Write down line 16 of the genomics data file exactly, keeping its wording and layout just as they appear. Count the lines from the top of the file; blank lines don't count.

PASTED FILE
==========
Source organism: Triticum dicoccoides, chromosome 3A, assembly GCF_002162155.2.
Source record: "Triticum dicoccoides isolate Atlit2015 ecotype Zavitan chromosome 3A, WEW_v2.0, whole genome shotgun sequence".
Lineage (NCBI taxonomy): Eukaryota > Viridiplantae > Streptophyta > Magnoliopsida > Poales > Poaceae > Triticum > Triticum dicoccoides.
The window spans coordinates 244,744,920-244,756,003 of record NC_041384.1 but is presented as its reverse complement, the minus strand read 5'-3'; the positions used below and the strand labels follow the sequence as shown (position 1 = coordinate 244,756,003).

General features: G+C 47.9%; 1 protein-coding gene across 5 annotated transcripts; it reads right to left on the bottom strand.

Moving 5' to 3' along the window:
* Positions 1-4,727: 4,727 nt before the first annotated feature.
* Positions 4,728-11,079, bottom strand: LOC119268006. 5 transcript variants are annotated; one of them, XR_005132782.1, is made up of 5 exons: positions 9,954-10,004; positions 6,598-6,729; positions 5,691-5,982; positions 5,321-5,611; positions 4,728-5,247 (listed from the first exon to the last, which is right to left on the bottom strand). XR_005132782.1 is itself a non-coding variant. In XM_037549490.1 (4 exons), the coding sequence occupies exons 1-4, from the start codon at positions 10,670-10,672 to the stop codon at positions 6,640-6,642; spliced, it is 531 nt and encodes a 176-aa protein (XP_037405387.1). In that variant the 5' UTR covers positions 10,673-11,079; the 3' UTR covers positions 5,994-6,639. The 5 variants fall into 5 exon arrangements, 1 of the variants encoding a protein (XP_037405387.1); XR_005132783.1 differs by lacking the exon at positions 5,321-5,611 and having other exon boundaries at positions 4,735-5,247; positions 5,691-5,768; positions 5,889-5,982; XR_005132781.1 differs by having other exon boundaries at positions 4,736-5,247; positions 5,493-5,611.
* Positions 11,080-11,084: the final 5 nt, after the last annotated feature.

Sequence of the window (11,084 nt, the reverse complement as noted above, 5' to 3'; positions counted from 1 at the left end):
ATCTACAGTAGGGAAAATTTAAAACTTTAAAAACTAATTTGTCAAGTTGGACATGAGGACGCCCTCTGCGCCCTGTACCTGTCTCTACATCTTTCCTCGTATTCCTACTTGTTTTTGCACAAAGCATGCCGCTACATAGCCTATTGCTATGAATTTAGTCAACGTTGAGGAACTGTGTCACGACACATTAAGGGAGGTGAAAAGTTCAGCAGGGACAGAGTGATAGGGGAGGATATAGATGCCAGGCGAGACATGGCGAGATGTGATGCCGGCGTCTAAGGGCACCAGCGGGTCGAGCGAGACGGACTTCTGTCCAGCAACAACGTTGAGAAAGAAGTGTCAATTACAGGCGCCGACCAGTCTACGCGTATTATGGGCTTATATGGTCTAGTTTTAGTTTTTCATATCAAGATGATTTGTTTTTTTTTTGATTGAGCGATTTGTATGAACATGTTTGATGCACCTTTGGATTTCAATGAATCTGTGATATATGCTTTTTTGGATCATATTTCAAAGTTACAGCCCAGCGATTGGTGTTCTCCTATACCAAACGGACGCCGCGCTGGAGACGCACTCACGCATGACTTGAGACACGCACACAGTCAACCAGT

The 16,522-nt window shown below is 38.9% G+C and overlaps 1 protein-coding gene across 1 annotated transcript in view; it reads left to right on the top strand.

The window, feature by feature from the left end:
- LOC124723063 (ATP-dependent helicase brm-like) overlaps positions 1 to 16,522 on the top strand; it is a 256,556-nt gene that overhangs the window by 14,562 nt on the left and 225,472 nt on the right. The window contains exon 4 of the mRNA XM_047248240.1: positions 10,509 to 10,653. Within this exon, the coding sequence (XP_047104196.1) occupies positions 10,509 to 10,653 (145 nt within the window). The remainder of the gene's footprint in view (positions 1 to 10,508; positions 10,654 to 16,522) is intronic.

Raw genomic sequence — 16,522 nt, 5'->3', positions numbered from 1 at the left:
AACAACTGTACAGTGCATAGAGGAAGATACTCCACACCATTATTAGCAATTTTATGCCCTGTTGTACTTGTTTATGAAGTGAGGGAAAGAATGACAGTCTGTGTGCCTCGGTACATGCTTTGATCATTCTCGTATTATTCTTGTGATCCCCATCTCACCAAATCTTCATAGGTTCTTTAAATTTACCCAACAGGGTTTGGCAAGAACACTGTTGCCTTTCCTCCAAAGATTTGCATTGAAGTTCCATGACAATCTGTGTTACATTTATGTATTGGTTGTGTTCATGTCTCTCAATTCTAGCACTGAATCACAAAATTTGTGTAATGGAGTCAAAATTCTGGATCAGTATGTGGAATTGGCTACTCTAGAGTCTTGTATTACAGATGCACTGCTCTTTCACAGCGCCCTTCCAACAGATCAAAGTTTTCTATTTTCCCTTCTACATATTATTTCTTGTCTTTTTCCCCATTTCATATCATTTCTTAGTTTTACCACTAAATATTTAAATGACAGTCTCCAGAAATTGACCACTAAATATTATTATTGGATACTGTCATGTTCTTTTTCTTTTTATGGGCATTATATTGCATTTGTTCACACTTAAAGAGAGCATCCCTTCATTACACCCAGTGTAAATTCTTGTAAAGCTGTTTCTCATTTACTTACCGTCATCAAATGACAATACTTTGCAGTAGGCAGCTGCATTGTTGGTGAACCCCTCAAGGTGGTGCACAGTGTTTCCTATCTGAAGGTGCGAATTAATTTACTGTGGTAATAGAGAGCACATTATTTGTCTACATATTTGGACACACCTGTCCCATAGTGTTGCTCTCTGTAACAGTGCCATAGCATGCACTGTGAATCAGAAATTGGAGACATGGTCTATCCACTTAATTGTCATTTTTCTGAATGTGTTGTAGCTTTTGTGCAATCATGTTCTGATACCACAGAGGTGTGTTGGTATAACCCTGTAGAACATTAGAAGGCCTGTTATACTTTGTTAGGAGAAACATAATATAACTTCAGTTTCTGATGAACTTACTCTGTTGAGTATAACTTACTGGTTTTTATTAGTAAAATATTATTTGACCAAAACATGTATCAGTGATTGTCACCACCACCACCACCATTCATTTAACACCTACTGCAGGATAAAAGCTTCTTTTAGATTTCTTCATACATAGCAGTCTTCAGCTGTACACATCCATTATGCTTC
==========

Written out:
AACAACTGTACAGTGCATAGAGGAAGATACTCCACACCATTATTAGCAATTTTATGCCCTGTTGTACTTGTTTATGAAGTGAGGGAAAGAATGACAGTCTGTGTGCCTCGGTACATGCTTTGATCATTCTCGTATTATTCTTGTGATCCCCATCTCACCAAATCTTCATAGGTTCTTTAAATTTACCCAACAGGGTTTGGCAAGAACACTGTTGCCTTTCCTCCAAAGATTTGCATTGAAGTTCCATGACAATCTGTGTTACATTTATGTATTGGTTGTGTTCATGTCTCTCAATTCTAGCACTGAATCACAAAATTTGTGTAATGGAGTCAAAATTCTGGATCAGTATGTGGAATTGGCTACTCTAGAGTCTTGTATTACAGATGCACTGCTCTTTCACAGCGCCCTTCCAACAGATCAAAGTTTTCTATTTTCCCTTCTACATATTATTTCTTGTCTTTTTCCCCATTTCATATCATTTCTTAGTTTTACCACTAAATATTTAAATGACAGTCTCCAGAAATTGACCACTAAATATTATTATTGGATACTGTCATGTTCTTTTTCTTTTTATGGGCATTATATTGCATTTGTTCACACTTAAAGAGAGCATCCCTTCATTACACCCAGTGTAAATTCTTGTAAAGCTGTTTCTCATTTACTTACCGTCATCAAATGACAATACTTTGCAGTAGGCAGCTGCATTGTTGGTGAACCCCTCAAGGTGGTGCACAGTGTTTCCTATCTGAAGGTGCGAATTAATTTACTGTGGTAATAGAGAGCACATTATTTGTCTACATATTTGGACACACCTGTCCCATAGTGTTGCTCTCTGTAACAGTGCCATAGCATGCACTGTGAATCAGAAATTGGAGACATGGTCTATCCACTTAATTGTCATTTTTCTGAATGTGTTGTAGCTTTTGTGCAATCATGTTCTGATACCACAGAGGTGTGTTGGTATAACCCTGTAGAACATTAGAAGGCCTGTTATACTTTGTTAGGAGAAACATAATATAACTTCAGTTTCTGATGAACTTACTCTGTTGAGTATAACTTACTGGTTTTTATTAGTAAAATATTATTTGACCAAAACATGTATCAGTGATTGTCACCACCACCACCACCATTCATTTAACACCTACTGCAGGATAAAAGCTTCTTTTAGATTTCTTCATACATAGCAGTCTTCAGCTGTACACATCCATTATGCTTC